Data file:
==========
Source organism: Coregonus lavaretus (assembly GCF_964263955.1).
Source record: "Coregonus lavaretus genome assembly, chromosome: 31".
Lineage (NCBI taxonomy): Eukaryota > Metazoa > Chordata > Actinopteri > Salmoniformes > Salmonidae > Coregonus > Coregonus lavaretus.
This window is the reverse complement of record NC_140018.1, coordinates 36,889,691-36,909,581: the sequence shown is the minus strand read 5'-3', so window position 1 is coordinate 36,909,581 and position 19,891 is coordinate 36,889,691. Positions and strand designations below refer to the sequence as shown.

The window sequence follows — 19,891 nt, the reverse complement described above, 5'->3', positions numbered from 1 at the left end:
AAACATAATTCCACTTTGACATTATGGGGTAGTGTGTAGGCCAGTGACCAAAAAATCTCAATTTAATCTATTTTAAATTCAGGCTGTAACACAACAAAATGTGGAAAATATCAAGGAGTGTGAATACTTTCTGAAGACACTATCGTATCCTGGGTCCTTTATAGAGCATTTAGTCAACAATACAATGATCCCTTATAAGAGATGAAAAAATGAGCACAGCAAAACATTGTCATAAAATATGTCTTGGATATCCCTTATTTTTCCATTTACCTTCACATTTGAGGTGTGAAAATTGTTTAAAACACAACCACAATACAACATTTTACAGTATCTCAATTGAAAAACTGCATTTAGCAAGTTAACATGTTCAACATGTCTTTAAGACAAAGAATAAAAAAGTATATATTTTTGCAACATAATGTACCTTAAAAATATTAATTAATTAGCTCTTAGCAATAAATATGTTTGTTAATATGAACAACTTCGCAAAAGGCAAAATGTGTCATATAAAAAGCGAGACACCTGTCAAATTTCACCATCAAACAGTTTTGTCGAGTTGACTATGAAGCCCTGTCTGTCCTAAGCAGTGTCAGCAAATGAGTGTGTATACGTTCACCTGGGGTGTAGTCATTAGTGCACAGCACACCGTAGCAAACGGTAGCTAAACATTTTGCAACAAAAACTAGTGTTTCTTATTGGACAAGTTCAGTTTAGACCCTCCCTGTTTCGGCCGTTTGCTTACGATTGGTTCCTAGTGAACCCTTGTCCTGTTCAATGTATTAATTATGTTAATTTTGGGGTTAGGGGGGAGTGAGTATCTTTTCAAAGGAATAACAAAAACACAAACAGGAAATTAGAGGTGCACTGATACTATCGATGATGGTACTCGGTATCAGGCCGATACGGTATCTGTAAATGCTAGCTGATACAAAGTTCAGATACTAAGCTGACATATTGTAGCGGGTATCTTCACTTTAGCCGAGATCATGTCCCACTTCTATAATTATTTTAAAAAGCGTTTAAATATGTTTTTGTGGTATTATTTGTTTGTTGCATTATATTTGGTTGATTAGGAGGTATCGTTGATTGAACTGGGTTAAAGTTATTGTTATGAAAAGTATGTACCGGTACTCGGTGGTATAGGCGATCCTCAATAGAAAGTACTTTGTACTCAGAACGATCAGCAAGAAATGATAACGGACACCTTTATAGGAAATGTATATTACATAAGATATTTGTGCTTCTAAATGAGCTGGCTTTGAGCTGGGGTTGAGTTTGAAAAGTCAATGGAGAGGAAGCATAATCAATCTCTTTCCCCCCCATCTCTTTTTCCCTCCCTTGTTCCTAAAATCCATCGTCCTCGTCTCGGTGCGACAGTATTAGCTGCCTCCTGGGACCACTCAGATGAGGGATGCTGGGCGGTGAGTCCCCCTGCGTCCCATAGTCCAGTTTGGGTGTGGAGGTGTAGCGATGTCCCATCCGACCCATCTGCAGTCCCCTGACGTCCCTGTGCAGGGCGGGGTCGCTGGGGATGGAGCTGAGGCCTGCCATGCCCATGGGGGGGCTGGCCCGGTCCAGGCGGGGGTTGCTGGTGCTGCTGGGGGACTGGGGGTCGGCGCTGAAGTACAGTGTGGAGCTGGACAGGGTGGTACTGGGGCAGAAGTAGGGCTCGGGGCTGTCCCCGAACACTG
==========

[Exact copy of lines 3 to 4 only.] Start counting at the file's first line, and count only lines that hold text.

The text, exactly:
Lineage (NCBI taxonomy): Eukaryota > Metazoa > Chordata > Actinopteri > Salmoniformes > Salmonidae > Coregonus > Coregonus lavaretus.
This window is the reverse complement of record NC_140018.1, coordinates 36,889,691-36,909,581: the sequence shown is the minus strand read 5'-3', so window position 1 is coordinate 36,909,581 and position 19,891 is coordinate 36,889,691. Positions and strand designations below refer to the sequence as shown.